GPU load too high - causing crashes - since last update


For some reason Zwift always forces a serious high clockspeed on my GPU (1890Mhz om my RTX 2080Ti) when the road is visible. With birds eye view etc, the clock lowers significantly, but for the rest it’s a relatively stable extremely high clock speed.

That caused no issues in the past, probably because Zwift was limited to 60FPS. It seems however that the framerate is unlocked since last update, which makes it run at the Hz of your monitor.

Even in the main menu, it runs at even higher GPU clocks.

Today this caused me to crash in a ZRL race and when coming back to stream it kept crashing every few minutes.

It does not make sense that Zwift keeps running my card at full boost, even in the menu. Burn in tests or games with RTX don’t even stress my card this much. Screenshot is from a few seconds into the menu screen. In game temperatures keep rising to probably over 80 degrees, but clock never lowers.

A couple of things to unravel here, but vsync behaviour hasn’t changed and your GPU is barely even trying in that screenshot. It still shouldn’t crash unless your card (or other component, like the PSU) is unstable in some way. The main menu has always caused a GPU to go crackers if allowed though. What monitor do you have?

I have a 100Hz monitor, but in the past Zwift used to run at 60FPS. Here’s a screenshot from about a month ago where I accidently had the overlay on as well. My GPU also ran at a 1890 clock speed in-game, but FPS was locked to 60FPS.

You’re almost certainly CPU bound in Neokyo, what do you have? You can set a frame rate cap in the Nvidia control panel if you wish, but otherwise Zwift will try to hit 100fps with the default settings. Nothing has changed with the game, have you done a clean install of the Nvidia driver and removed previous settings?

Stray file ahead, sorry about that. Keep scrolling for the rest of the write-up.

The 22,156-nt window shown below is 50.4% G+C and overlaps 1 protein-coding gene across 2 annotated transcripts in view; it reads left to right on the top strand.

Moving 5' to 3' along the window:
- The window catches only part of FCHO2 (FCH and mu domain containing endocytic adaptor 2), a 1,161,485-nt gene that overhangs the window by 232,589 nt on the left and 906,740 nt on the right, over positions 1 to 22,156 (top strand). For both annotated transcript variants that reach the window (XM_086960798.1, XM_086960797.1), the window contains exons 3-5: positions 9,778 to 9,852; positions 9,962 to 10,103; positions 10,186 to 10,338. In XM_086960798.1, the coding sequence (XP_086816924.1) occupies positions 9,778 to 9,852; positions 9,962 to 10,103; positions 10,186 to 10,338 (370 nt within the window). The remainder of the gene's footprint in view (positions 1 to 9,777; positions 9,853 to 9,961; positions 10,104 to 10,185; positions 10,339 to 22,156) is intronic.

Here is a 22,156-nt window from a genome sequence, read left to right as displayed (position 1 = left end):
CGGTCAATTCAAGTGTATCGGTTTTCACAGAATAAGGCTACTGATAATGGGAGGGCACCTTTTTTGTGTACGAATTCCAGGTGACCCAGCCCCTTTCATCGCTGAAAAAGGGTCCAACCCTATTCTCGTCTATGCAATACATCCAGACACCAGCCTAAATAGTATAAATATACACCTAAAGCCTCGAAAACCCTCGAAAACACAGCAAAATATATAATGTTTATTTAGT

Anyway about the GPU:

  1. Those boost clocks aren’t unusual for a 2080 Ti. Zwift typically relies on brute force, so your GPU is boosting as high as it can.
  2. It’s literally not a problem, the card controls its own clocks based on FPS target/thermals/power/voltage. It shouldn’t crash if you’re not overclocking it and your PSU is capable of sustaining such a powerful GPU.
  3. Your temp limit is 84deg in that Afterburner screenshot, so it won’t throttle at all unless it hits that limit.
  4. Birds eye view is much easier to render, so the load reduces. This will cause the clocks to reduce if possible.
  5. Since the turn of 2022, everywhere except the home screen(s) is even more CPU limited.

But like you said, my GPU is barely even trying, however, the clock speed is just way too high. And it sticks to that speed. It does not make sense for a GPU to keep running at close to max boost when it’s not needed.

Welcome to Zwift. :rofl:

Need to sort your dropouts btw. :wink:

That is actually a good point. I should lower that by 2 degrees and the problem should probably be gone.

It is however odd that in games, benchmarks and burn-in tests I never encounter problems with my GPU, but also never encounter the behavior where the clock speed stays that high.

Lol,. those dropouts were just undisciplined pauzes during the boring cool-down part of the workout :slight_smile:

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Zwift is more effective at finding and exposing component instability than literally any dedicated stress testing tool I’ve tried. CPU, RAM, GPU, PSU, you name it. You can’t compare it to anything else so there’s no point, honestly.